WHITE HOUSE — “When they go low, we go high,” former first lady Michelle Obama recited as her motto. When it comes to electability, however, that could be bad advice — but not in the way that might be imagined. Research into the voices of political candidates concludes how a contender speaks is critical — and lower pitch is better.
“İndividuals with lower voices are more likely to win and to win a larger vote share,” says University of Miami Associate Professor Casey Klofstad. “What our experimental data show is that we like candidates with lower voices, largely because they are perceived as stronger and more confident and, to a lesser degree, because they're perceived as older.”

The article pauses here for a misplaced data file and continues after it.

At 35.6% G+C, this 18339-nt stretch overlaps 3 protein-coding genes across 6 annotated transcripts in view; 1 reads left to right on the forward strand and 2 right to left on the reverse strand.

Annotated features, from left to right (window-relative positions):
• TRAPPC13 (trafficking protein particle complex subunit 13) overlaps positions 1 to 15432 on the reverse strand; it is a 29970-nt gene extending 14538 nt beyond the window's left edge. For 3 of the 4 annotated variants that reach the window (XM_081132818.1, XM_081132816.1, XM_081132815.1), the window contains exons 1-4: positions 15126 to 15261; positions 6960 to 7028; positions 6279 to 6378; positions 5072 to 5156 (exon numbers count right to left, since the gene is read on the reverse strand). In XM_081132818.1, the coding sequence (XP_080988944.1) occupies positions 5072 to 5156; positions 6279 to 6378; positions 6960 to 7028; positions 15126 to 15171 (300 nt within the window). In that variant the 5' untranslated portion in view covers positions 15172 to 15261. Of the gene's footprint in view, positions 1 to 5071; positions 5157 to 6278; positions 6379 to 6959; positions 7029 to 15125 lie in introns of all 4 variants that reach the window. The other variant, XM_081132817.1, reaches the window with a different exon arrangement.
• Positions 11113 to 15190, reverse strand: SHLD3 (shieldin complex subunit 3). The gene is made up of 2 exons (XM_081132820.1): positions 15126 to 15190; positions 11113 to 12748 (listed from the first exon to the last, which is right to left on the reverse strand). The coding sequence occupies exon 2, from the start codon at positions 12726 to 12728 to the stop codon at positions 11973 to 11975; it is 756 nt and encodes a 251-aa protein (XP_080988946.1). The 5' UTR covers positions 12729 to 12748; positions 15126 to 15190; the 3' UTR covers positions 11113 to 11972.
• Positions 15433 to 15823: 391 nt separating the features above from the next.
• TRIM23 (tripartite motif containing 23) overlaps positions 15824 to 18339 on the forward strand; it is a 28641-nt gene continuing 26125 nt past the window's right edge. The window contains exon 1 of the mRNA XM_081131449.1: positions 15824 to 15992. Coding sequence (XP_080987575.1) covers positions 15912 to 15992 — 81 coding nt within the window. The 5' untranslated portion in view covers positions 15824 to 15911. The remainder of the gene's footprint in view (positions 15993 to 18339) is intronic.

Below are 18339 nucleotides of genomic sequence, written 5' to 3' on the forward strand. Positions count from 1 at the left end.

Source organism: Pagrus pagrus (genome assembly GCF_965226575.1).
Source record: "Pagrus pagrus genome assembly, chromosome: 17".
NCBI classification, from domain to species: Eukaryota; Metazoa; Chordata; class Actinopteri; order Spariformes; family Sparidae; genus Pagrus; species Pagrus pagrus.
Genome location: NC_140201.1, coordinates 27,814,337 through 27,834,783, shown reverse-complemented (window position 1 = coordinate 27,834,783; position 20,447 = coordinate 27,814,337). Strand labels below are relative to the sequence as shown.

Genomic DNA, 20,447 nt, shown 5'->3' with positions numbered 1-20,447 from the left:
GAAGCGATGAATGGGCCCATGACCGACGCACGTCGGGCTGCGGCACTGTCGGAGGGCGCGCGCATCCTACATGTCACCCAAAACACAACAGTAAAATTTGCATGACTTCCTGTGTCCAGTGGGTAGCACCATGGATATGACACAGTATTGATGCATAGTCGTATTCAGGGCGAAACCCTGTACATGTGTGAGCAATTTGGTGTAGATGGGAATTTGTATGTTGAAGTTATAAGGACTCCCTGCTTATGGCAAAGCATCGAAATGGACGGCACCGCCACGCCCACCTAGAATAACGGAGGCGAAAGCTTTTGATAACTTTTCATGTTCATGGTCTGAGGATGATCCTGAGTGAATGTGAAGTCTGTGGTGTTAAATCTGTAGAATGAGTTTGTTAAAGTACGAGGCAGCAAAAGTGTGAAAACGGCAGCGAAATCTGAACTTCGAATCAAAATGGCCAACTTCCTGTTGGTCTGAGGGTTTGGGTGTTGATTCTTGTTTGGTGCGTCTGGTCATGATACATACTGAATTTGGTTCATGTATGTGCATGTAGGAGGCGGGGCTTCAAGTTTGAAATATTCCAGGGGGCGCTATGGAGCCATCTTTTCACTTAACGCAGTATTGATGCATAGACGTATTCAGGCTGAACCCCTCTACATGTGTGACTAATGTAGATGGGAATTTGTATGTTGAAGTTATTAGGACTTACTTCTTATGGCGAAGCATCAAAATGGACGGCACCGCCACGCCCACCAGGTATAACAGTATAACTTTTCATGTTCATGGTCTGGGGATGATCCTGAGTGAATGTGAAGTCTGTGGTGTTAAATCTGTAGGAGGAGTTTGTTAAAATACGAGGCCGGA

This tonal bias may partly explain the under-representation of women in elected office. And with a record number of women vying for the Democratic Party’s nomination for U.S. president, the research is receiving wider scrutiny.
Stanford Gregory, emeritus professor of sociology at Kent State University, studied the voice characteristics of the U.S. presidential general election contenders between 1960 and 2000, as well as analyzing the three deba.
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